What You Need To Know About Enfranchisement For Freeholders

by Tim Bishop on June 4, 2014

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If you own the freehold of one or more block of flats, you will know how many things there are to keep track of and how there are also many legal issues and problems that can occur between you and the leaseholders. However, have you considered what would happen if the leaseholders got together and wished to acquire the freehold?

This is our quick guide to freehold or collective enfranchisement – or freehold purchase as it is also known – and what you will need to know and do as the freeholder.

Freehold Enfranchisement: What Is It?

Since the introduction of the 1993 Leasehold Reform Act (amended), leaseholders who have a flat in a building now have the right to join together and ask the landlord to sell them the freehold. If this then goes through, the previous leaseholders who join in the joint freehold purchase will become the new freeholders, and they will own the block and be able to run the building as they wish.

However, for this to happen there are certain requirements that need to be fulfilled, the four main criteria being:

1) The block must have a minimum of two flats – if there are only two flats, both leaseholders must join together in the enfranchisement

2) if there are three or more flats, then a minimum of 50% of leaseholders must participate

3) It can only happen in a building where at least 75% of the floor area is being used for residential purposes; and,

4) It can only happen if two thirds of the flats are let to qualifying leaseholders.

If these criteria are met they can then get together and inform you of their intent to become the freeholders though an Initial Notice.

What Do You Need To Do?

After you have received notice of the intended enfranchisement, you will have to serve a Counter-Notice by the date that is specified on the Initial Notice. The Counter-Notice should state whether you agree to the terms, disagree to the terms (you must state your reasons), propose alternative terms (such as a difference the in cost), or neither admit nor deny entitlement as you are intending to redevelop the property.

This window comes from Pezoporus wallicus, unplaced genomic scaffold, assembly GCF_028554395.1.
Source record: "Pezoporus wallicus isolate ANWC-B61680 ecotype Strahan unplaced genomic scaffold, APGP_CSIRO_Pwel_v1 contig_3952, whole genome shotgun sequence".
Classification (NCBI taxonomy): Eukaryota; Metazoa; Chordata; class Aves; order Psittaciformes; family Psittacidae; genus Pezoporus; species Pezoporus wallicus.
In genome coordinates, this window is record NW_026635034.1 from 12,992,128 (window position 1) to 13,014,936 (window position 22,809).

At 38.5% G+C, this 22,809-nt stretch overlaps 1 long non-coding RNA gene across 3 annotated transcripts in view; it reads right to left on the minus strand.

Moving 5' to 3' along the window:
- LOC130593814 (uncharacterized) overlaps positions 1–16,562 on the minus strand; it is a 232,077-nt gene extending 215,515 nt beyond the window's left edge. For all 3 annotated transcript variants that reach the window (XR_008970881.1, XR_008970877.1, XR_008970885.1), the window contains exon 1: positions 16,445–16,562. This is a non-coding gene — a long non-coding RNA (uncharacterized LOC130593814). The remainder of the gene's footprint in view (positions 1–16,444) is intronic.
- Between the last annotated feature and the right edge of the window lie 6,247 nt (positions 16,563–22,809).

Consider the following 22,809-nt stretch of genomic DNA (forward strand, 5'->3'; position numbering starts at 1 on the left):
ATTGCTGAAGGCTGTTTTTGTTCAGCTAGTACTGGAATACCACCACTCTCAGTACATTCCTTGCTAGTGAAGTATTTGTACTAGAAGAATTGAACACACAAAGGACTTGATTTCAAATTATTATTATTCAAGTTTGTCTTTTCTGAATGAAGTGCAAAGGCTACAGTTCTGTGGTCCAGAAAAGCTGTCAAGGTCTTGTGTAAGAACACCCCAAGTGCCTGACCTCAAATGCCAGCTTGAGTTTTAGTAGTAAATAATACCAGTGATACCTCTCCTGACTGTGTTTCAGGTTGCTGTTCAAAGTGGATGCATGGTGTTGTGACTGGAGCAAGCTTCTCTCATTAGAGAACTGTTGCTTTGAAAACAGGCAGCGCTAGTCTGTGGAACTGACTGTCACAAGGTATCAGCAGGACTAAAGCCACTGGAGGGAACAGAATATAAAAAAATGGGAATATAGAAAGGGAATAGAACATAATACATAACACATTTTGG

What Will Happen If You Do Not Agree To The Terms?

You can disagree with the proposed terms if you wish to propose your own, or if you are planning on redeveloping either the whole or part of the premises. However, this rule only applies if at least two-thirds of the building’s leases are due to terminate within five years of the Initial Notice being served.

If you have served a Counter-Notice and terms still cannot be agreed upon then the case will be escalated to the Leasehold Valuation Tribunal after two months. This tribunal will then review the issue and decide on an appropriate course of action for that situation. If you intend to issue a Counter-Notice you should be aware that you must do so within the specified time period or the tenants will be able to apply for a County Court Vesting Order – this could end up leading to the tenants acquiring the freehold under the original terms as detailed in the Initial Notice without any alternative terms being considered.

Seek Legal Help Before The Enfranchisement Process Starts

Regardless of whether you intend to agree to the terms put forward by the leaseholders in the Initial Notice of not, it is advisable to seek professional advice from a specialist enfranchisement solicitor to ensure that you are doing everything correctly. As only a very small number of solicitors actually specialise in freehold purchase work, you should first research law firms before instructing a solicitor to advise and represent you on the enfranchisement procedure. The good news with regard to this is that the leaseholders must pay all the reasonable legal costs of the freeholder

Tim Bishop is senior partner of Bonallack and Bishop – lawyers who specialise in collective enfranchisement for freeholders and leaseholders alike throughout England and Wales. For more information about freehold purchase, call them on 01722 422300 or visit their specialist websites at http://www.enfranchisementsolicitors.co.uk and http://ww2.freehold-purchase.co.uk

Tim Bishop
Having qualified as a Solicitor in 1986, Tim Bishop is a legal entrepreneur who owns law firm Bonallack & Bishop. Find out why you should choose the property law solicitors at Bonallack & Bishop: Visit www.bishopslaw.co.uk.
Tim Bishop

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